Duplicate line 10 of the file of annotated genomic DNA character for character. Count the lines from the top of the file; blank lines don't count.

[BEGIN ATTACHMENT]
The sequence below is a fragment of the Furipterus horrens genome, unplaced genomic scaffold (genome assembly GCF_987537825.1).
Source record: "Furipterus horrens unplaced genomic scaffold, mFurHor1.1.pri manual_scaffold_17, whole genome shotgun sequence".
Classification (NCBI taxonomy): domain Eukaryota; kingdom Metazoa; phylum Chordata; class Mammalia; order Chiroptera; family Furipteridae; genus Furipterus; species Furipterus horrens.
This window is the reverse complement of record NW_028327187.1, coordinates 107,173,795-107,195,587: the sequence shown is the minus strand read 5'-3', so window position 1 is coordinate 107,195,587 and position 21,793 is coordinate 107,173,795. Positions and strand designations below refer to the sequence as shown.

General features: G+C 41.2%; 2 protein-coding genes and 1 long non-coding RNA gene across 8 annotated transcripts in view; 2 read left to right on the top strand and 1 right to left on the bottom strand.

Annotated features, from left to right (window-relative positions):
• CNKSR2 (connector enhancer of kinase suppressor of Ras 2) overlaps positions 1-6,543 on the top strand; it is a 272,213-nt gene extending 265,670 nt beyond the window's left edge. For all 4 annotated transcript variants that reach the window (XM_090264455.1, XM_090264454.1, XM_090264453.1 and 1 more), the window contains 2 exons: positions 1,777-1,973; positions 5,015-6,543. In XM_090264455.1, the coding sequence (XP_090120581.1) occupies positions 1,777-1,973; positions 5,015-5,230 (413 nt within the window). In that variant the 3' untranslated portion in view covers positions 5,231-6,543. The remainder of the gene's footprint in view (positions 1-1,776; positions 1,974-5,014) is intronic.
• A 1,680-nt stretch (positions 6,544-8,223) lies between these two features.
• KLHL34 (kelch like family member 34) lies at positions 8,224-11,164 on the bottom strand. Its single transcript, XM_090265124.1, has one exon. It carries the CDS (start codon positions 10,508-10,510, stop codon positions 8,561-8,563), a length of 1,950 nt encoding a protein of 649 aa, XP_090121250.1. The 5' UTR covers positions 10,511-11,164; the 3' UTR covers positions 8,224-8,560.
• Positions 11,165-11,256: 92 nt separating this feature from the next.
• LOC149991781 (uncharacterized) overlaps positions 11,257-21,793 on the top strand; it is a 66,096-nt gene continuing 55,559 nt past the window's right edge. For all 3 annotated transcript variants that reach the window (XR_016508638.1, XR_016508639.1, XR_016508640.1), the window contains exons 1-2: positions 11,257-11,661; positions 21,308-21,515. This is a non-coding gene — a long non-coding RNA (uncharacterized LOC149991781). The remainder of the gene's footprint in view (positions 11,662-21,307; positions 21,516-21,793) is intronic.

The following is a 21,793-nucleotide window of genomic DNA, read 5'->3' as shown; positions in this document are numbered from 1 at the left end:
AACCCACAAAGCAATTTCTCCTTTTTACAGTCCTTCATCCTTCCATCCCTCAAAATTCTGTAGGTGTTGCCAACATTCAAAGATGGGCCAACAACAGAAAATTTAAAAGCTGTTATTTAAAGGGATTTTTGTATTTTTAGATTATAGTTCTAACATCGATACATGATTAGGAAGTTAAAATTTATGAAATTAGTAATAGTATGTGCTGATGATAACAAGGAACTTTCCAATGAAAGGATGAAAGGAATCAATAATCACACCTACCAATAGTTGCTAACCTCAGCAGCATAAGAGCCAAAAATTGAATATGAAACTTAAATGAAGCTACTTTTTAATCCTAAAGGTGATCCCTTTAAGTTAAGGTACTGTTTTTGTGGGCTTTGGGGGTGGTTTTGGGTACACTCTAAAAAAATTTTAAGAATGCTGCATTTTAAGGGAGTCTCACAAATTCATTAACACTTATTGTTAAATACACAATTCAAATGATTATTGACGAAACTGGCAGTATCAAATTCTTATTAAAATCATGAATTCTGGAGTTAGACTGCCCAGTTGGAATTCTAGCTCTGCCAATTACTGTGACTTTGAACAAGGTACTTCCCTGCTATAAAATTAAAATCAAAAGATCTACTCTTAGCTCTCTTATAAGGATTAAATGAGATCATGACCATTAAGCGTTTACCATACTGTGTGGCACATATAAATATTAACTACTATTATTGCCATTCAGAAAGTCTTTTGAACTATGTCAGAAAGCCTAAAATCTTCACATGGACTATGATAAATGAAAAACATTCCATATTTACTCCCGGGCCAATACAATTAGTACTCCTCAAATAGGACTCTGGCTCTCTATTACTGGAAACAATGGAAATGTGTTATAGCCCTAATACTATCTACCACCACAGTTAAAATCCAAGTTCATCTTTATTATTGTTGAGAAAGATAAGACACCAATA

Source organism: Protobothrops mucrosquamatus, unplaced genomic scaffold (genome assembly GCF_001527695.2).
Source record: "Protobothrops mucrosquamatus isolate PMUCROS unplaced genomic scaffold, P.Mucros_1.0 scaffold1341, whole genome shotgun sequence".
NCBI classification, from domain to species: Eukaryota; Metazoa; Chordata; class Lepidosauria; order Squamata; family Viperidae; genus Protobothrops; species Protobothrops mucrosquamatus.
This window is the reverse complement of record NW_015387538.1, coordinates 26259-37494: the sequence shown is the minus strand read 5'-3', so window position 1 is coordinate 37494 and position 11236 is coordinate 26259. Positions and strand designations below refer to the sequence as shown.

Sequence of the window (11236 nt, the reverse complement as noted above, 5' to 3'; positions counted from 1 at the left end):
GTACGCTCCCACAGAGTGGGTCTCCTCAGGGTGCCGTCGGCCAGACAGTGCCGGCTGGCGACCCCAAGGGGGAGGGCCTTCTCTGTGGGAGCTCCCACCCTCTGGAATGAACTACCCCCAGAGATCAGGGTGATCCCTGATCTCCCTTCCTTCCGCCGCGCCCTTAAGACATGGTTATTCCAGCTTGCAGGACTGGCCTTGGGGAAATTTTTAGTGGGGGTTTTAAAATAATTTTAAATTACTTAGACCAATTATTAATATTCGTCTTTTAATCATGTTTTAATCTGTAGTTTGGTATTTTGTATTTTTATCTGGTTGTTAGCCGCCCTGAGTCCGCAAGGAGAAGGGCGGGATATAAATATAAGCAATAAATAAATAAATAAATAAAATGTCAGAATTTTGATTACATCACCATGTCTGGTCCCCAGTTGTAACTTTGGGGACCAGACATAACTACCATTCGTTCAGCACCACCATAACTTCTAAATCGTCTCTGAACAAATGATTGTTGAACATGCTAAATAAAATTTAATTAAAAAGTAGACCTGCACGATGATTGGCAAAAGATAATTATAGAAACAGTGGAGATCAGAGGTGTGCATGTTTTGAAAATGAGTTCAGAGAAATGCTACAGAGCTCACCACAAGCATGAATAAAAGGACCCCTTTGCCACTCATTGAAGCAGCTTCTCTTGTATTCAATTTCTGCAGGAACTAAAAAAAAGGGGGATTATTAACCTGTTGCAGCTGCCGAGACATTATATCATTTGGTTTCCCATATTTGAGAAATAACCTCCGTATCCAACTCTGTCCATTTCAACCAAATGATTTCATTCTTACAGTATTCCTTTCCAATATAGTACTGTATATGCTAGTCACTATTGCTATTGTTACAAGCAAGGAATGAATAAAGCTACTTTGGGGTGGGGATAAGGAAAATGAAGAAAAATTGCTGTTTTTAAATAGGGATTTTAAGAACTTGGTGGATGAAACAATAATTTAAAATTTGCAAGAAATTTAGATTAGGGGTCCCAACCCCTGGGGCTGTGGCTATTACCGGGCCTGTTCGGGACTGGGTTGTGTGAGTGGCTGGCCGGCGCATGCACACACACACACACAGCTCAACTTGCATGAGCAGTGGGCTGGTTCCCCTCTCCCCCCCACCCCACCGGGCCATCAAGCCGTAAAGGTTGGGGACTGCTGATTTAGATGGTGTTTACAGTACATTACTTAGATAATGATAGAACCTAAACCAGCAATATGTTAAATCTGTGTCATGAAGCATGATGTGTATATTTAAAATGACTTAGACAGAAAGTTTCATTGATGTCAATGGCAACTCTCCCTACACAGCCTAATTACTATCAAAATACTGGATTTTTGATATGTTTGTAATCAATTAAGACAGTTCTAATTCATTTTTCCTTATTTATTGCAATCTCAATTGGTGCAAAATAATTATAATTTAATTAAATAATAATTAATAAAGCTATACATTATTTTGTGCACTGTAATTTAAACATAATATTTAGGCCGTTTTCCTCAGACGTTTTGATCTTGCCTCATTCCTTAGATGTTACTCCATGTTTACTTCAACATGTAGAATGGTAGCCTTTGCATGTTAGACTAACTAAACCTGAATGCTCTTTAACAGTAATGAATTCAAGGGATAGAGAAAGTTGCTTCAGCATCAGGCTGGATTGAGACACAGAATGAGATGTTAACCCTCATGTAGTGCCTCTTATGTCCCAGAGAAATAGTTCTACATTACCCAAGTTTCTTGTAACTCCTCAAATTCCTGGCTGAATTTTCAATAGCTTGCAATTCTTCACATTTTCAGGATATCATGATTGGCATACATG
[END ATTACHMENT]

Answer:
• Positions 11,165-11,256: 92 nt separating this feature from the next.